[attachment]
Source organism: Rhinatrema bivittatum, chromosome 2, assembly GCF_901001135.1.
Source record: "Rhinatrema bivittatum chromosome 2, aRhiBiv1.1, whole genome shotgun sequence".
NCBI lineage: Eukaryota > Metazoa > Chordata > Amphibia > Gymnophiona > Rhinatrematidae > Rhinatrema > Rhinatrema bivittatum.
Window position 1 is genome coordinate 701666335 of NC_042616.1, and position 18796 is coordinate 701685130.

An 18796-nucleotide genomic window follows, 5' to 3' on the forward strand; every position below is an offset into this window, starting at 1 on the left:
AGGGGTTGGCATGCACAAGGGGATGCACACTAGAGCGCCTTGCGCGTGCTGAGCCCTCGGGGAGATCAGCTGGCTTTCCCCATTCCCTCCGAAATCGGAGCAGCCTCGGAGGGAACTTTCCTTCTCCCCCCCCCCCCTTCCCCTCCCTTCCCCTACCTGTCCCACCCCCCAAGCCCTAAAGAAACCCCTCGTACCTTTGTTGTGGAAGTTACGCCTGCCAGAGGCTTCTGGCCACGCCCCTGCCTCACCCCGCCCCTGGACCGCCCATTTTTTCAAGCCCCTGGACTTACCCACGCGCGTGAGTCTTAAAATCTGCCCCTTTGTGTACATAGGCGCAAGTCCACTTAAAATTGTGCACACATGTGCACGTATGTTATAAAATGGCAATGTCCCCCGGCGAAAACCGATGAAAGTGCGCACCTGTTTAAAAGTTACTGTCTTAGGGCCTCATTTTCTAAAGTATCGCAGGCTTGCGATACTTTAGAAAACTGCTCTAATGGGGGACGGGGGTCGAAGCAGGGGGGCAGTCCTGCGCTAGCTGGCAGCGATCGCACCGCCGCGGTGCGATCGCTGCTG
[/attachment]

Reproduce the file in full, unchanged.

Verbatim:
Source organism: Rhinatrema bivittatum, chromosome 2, assembly GCF_901001135.1.
Source record: "Rhinatrema bivittatum chromosome 2, aRhiBiv1.1, whole genome shotgun sequence".
NCBI lineage: Eukaryota > Metazoa > Chordata > Amphibia > Gymnophiona > Rhinatrematidae > Rhinatrema > Rhinatrema bivittatum.
Window position 1 is genome coordinate 701666335 of NC_042616.1, and position 18796 is coordinate 701685130.

An 18796-nucleotide genomic window follows, 5' to 3' on the forward strand; every position below is an offset into this window, starting at 1 on the left:
AGGGGTTGGCATGCACAAGGGGATGCACACTAGAGCGCCTTGCGCGTGCTGAGCCCTCGGGGAGATCAGCTGGCTTTCCCCATTCCCTCCGAAATCGGAGCAGCCTCGGAGGGAACTTTCCTTCTCCCCCCCCCCCCTTCCCCTCCCTTCCCCTACCTGTCCCACCCCCCAAGCCCTAAAGAAACCCCTCGTACCTTTGTTGTGGAAGTTACGCCTGCCAGAGGCTTCTGGCCACGCCCCTGCCTCACCCCGCCCCTGGACCGCCCATTTTTTCAAGCCCCTGGACTTACCCACGCGCGTGAGTCTTAAAATCTGCCCCTTTGTGTACATAGGCGCAAGTCCACTTAAAATTGTGCACACATGTGCACGTATGTTATAAAATGGCAATGTCCCCCGGCGAAAACCGATGAAAGTGCGCACCTGTTTAAAAGTTACTGTCTTAGGGCCTCATTTTCTAAAGTATCGCAGGCTTGCGATACTTTAGAAAACTGCTCTAATGGGGGACGGGGGTCGAAGCAGGGGGGCAGTCCTGCGCTAGCTGGCAGCGATCGCACCGCCGCGGTGCGATCGCTGCTG